Archive | Diamond Mining

Millennials like their diamonds ethically sourced or man-made, and jewellers are responding – by Divia Harilela (South China Morning Post – July 7, 2018)

https://www.scmp.com/

According to industry insiders, he is not the only one among his peers who is concerned about where diamonds are sourced from. While many have lamented that diamonds have lost their lustre for the new generation, the truth is that millennials view these precious stones differently from their predecessors.

In addition to colour and clarity, they are more likely to consider social and ethical concerns before they make a diamond purchase.

“New generations equally value what we call natural diamonds, but they are even more demanding about what they buy in this category, like in most of their consumption. Consumers, now more than ever, want to be assured of quality and integrity,” says François Delage, CEO of De Beers Diamond Jewellers. Continue Reading →

[Diamonds] Africa’s Blue Economy: An overlooked opportunity? – by David Thomas (African Business – July 16, 2018)

African Business

Honing in on a promising area using geophysical mapping, a crawler cuts and dredges the seabed, sucking some 60 tonnes of sediment per hour through a giant pipe and onto the vessel. Without any human contact, the sediment is washed and sorted for the glittering stones, which are sealed into small, barcoded containers for the first stage of their journey to the boutiques of Europe and Asia.

To many, subsea diamond mining may sound like a far-off vision of the future, a fanciful innovation on a par with asteroid mining. But with 1m carats recovered from the seabed in 2015 alone by global mining giant De Beers, the technology is already well into its infancy.

For the firm, which has made a vast fortune sifting the soils of Southern Africa for 130 years, heading to the oceans is not just a technological luxury but also an economic necessity. Continue Reading →

A Diamond Giant Plays Up Its Russian Ties to Appeal to Americans – by Andrew E. Kramer (New York Times – July 11, 2018)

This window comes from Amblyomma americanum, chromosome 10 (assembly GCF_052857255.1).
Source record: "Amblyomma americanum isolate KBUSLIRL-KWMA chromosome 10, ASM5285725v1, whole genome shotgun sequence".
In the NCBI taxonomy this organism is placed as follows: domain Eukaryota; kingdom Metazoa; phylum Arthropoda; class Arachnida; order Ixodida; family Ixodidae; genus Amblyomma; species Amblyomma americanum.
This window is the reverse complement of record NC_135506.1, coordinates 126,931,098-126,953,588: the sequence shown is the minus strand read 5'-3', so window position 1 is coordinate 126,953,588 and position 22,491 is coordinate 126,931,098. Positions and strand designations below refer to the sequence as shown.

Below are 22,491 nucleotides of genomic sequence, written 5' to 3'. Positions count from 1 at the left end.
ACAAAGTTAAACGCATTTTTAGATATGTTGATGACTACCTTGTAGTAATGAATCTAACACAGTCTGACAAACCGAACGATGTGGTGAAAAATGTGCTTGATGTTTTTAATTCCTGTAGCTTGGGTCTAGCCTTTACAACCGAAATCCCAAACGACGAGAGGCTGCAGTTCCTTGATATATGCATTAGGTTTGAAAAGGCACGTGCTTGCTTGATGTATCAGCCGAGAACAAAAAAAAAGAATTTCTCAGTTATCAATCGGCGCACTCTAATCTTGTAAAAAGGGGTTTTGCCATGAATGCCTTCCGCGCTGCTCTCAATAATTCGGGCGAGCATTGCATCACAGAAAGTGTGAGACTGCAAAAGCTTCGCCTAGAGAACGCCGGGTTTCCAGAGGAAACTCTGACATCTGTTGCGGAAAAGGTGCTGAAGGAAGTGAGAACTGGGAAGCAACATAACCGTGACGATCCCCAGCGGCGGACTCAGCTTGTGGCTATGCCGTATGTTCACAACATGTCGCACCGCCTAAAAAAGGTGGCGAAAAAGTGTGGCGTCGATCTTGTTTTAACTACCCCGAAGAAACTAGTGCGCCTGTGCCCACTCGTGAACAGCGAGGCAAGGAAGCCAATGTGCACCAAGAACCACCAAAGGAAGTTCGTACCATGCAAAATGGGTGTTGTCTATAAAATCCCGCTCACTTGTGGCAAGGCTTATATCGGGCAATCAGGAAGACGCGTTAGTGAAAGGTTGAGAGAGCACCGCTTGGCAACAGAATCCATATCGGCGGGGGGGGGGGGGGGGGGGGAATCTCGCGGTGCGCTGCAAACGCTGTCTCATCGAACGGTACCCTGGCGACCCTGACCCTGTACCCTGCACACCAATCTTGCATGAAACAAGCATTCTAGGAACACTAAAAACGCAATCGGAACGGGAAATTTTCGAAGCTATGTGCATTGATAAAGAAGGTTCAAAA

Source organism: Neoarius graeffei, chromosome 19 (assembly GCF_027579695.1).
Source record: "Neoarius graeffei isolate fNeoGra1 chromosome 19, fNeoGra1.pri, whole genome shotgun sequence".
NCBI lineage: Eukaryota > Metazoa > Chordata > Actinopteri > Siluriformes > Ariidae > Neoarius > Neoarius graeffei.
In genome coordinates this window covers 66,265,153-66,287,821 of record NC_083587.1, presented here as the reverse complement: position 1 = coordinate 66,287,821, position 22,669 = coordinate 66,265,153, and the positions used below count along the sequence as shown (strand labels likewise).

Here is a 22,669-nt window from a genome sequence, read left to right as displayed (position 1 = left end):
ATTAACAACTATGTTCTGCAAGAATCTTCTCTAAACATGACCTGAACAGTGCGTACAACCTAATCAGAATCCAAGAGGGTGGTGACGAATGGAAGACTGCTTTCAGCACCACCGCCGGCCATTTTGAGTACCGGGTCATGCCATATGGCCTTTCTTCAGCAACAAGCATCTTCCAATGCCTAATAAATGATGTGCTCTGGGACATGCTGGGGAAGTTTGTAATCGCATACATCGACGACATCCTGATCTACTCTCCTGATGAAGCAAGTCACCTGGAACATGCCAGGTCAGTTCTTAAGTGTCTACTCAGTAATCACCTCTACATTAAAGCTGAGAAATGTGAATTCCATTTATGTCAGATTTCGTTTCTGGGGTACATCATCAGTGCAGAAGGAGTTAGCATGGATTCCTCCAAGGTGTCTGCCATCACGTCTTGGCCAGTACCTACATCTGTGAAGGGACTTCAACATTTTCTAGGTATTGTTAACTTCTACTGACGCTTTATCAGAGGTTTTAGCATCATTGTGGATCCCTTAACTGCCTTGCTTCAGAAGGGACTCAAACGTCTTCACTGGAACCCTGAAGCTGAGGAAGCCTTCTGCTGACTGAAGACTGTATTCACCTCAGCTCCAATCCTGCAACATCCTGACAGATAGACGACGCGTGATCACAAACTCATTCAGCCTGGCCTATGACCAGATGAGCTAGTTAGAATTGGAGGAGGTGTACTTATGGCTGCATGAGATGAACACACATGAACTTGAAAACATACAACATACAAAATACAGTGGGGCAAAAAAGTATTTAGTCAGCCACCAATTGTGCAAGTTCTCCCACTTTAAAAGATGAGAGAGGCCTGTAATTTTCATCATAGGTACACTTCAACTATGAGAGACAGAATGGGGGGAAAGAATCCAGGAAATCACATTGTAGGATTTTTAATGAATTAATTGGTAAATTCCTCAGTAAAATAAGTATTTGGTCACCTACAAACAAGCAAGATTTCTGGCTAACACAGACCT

https://www.nytimes.com/

Alrosa is not a household name, but it is a dominant force in mining and wants to increase its sales in the United States.

MIRNY, Russia — Shoppers want to know where their coffee is grown, where their clothes are made and where their iPhones are assembled. The world’s biggest diamond miner is now betting that they will also care where the jewels on their engagement rings are dug up.

Alrosa, the mining company, is mounting a campaign to tell the tale of its stones’ journeys from mines deep beneath the ground on to the fingers of betrothed couples around the world. Its one barrier? The diamonds come from Russia.

The company is not a household name. In fact, most people who buy a diamond ring at a jewelry store have probably never heard of it. Continue Reading →

First there were blood diamonds. In India, there are suicide diamonds (South China Morning Post – July 10, 2018)

https://www.scmp.com/

Investigations spread over a year in the western Indian state of Gujarat found a pattern of suicides – many shrouded in silence – in the industry that cuts and polishes 90 per cent of gems sold globally, with many workers paid per stone

After polishing diamonds destined for luxury stores from New York to Hong Kong for nearly 10 hours in a cramped workshop in western India, Vikram Raujibhai went home, waited for his family to leave, and locked the front door. Raujibhai doused himself in kerosene and lit a match.